Project description:The expansion, trafficking and functional effectiveness of adoptively transferred CD8+ T-cells play a critical role in mediating effective anti-tumor immunity. However, the mechanisms which program the highly proliferative and functional state of CD8+ T-cells are not completely understood. We hypothesized that IL-12, a cytokine commonly induced by TLR activation, could enhance T-cell priming by altering responsiveness to antigen and cytokines. Priming of tumor specific CD8+ T-cells in the presence of IL-12 induced the acquisition of a 'polyfunctional' effector response and increased the generation of memory cells. Moreover, IL-12 priming also promoted high levels of the IL-2 receptor alpha-chain (CD25) and robust IL-2 mediated activation of STAT5. This sensitivity to IL-2 translated into enhanced in vivo proliferation of adoptively transferred CD8+ T-cells. Furthermore, real-time, in vivo imaging of T-cell trafficking confirmed the ability of IL-12 priming to drive in vivo proliferation. IL-12 priming enhanced the anti-tumor function of adoptively transferred cells by reducing established subcutaneous tumor burden, and significantly increasing survival in an established intracranial tumor model. Finally, IL-12 priming of human PBMCs generates tumor specific T-cells phenotypically and functionally similar to IL-12 primed Pmel-1 T-cells. These results highlight IL-12 as an important mediator of CD8+ T-cell effector function and anti-tumor immunity. We primed Pmel-1 TCR transgenic CD8+ T-cells with cognate antigen and either IL-2 or IL-12 and compared their gene expression profiles. This was used to identify pathways or genes necessary for anti-tumor activity in vivo. RNA was isolated from Pmel-1 T-cells primed with antigen and cytokine for 6 days and hybridized to Affymetrix arrays.
Project description:We used microarray analysis to identify specific molecular mechanisms controlling IL-5 transcription in memory Th2 cells. IL-5+ and IL-5- memory Th2 cells were selected for RNA extraction and hybridization on Affymetrix microarrays.
Project description:Transcriptional profiling and gene expression profiling analysis of sorted CD8+IL-10+ T cells compared to CD8+IL-10- T cells using IL-10-GFP(tiger) reporter mice Two sample, CD8+IL-10+ T cells vs CD8+IL-10- T cells. Three replicate per array.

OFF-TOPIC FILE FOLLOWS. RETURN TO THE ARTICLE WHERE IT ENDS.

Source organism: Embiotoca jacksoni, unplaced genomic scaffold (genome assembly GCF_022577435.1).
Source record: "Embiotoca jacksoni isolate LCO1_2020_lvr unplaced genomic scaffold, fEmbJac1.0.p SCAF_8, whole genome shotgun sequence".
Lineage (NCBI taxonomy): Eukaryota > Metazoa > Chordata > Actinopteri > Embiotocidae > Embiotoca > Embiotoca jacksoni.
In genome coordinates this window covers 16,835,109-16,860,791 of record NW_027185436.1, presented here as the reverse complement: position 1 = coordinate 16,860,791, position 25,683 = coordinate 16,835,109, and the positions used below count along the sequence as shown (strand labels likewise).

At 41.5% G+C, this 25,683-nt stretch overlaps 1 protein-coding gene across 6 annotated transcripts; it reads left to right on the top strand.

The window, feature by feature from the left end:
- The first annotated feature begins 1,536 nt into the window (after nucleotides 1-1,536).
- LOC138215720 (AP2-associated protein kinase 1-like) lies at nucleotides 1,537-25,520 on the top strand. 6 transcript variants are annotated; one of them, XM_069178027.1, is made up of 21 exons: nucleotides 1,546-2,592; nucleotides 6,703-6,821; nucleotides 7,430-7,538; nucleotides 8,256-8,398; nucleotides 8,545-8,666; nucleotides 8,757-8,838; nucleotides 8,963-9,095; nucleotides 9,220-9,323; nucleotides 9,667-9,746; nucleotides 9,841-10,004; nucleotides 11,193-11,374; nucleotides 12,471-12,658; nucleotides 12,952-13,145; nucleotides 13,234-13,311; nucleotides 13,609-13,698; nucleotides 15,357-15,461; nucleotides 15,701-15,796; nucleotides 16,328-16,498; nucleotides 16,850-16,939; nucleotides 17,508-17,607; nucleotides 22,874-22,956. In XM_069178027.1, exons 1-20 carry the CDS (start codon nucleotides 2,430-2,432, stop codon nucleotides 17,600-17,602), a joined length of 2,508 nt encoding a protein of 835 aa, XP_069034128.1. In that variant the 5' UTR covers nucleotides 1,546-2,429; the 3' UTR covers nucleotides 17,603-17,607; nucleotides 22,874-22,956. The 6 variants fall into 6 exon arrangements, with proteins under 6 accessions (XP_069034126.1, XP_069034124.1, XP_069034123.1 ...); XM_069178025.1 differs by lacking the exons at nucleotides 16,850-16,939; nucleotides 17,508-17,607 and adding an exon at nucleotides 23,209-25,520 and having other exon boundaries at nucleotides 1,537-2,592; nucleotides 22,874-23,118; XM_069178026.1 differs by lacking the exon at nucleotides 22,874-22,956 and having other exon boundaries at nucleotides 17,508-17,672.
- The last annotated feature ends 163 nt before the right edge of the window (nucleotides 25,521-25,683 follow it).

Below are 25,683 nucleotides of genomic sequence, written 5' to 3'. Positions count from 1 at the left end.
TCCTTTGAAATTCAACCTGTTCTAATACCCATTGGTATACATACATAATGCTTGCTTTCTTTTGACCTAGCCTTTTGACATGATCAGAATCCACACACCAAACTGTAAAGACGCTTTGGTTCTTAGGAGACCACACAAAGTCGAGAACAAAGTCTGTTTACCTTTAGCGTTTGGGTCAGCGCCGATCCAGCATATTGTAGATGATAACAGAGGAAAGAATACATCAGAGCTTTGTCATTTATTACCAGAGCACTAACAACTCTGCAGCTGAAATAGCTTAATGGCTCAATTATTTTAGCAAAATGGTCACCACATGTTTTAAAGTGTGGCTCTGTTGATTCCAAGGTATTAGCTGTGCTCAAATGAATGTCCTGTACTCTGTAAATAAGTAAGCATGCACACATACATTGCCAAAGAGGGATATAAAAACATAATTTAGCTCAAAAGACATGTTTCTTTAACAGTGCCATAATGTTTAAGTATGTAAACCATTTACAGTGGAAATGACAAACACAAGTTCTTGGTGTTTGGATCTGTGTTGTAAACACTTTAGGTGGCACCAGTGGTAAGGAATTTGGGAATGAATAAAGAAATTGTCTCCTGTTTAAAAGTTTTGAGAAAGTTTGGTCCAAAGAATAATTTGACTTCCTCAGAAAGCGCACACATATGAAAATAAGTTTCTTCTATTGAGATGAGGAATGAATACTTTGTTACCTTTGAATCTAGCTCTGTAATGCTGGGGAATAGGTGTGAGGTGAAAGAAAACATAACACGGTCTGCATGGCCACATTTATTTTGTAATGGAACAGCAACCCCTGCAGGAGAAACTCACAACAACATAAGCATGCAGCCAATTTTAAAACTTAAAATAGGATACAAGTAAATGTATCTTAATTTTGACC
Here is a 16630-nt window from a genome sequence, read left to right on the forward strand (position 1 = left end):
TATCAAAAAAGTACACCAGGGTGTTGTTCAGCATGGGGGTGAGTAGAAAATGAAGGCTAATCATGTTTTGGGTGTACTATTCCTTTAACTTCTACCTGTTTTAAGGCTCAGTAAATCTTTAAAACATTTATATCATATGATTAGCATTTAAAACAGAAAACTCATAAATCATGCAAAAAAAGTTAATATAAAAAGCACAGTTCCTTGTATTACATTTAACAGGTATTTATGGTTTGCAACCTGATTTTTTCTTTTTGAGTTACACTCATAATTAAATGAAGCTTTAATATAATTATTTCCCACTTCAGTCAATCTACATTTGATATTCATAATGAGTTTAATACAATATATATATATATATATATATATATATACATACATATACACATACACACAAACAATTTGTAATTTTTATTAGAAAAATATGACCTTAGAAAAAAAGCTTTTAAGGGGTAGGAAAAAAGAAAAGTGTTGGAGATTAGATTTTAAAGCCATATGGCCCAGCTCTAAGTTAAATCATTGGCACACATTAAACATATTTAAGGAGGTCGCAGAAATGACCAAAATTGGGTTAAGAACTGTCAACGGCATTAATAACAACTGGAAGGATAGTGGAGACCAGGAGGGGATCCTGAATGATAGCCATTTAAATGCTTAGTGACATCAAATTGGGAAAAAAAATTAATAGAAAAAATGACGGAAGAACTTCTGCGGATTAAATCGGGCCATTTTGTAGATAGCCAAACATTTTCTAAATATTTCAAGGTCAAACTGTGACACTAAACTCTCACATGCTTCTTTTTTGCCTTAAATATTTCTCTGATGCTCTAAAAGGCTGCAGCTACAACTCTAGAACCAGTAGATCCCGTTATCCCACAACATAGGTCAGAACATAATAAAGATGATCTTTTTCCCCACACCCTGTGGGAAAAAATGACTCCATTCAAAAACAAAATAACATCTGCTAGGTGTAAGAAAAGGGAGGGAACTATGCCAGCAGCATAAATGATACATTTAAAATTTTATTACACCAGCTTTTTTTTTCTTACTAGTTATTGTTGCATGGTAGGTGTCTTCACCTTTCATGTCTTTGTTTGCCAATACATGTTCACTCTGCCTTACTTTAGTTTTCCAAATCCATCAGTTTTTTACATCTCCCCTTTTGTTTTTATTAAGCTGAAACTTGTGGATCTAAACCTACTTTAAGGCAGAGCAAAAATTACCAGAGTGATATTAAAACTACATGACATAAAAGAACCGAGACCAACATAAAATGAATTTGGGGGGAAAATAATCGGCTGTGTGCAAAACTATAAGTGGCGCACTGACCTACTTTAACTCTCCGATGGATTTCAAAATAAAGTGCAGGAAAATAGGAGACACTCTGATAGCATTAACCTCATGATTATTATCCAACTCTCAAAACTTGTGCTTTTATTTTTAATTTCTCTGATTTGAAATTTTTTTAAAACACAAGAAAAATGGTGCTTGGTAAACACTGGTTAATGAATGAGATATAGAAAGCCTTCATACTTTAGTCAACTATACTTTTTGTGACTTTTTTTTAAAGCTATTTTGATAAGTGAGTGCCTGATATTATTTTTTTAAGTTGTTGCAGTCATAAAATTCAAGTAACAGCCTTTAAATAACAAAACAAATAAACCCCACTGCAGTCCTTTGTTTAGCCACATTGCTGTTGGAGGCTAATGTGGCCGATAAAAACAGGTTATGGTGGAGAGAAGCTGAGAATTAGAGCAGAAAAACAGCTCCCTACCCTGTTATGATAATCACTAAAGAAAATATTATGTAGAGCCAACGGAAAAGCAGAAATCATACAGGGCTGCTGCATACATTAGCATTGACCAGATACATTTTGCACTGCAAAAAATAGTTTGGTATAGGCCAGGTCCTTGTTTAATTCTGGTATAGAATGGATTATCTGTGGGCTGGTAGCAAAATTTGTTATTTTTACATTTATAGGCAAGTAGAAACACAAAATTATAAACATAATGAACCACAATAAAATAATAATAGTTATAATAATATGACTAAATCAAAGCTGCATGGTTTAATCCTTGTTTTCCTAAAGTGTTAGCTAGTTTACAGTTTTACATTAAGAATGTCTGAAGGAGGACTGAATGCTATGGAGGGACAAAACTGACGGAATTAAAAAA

Project description:Gene expression profiling on IL-10-secreting and non-secreting murine Th1 cells, stimulated in the presence or absence of the Notch ligand Delta-like 4 (Dll4), was performed to identify transcription factors co-expressed with IL-10. Primary naïve T helper cells were isolated from lymph nodes and spleens of C57BL/6 wildtype mice. Cells were enriched using the Multisort Kit from Miltenyi Biotec for CD25-CD4+CD62L+, and afterwards cultured under Th1 polarizing conditions. For activation, 0.25E06 naïve T cells were co-cultured with 0.75E06 MACSi Beads in 96-well flat bottom plates. MACSi Beads were coated with anti-CD3 and anti-CD28 (30 µg of total primary IgG antibody per 1.0E08 beads) prior to seeding. Notch activation via Dll4 was induced by additional co-culture with MACSi Beads covalently coated with recombinant mouse Dll4. After 5 days in culture, the cells were restimulated with PMA/Ionomycin and subjected to an IL-10-secretion assay (Miltenyi Biotec) to separate IL-10-secreting and non-secreting cells. Using a BD Aria or DIVA cell sorter (Becton Dickinson), living CD4+ IL-10-secreting and non-secreting cells, with (co-culture with Dll4; 'TH1Notch') or without ('TH1Control') activation of the Notch signaling pathway, were isolated. Total RNA was extracted using the RNeasy Mini kit (Qiagen). The integrity and amount of isolated RNA was assessed for each sample using an Agilent 2100 Bioanalyzer (Agilent, Waldbronn, Germany) and a NanoDrop ND-1000 spectrophotometer (NanoDrop Technologies, Wilmington, DE). The preparation for the hybridization to the chip was done using the GeneChip 3' IVT Express Kit. Fifteen micrograms of fragmented cRNA of each sample were hybridized to a total of 4 mouse genome 430 2.0 GeneChips (Affymetrix). Hybridization was performed in a Hybridization Oven 640, and chips were washed and stained in the Fluidics Station 400 (both Affymetrix). Finally, the arrays were scanned with a GeneChip Scanner 3000 using the GCOS software, version 1.1.1., both Affymetrix. The data was analyzed using the original GCOS CHP-file Signals, Excel and AmiGO website.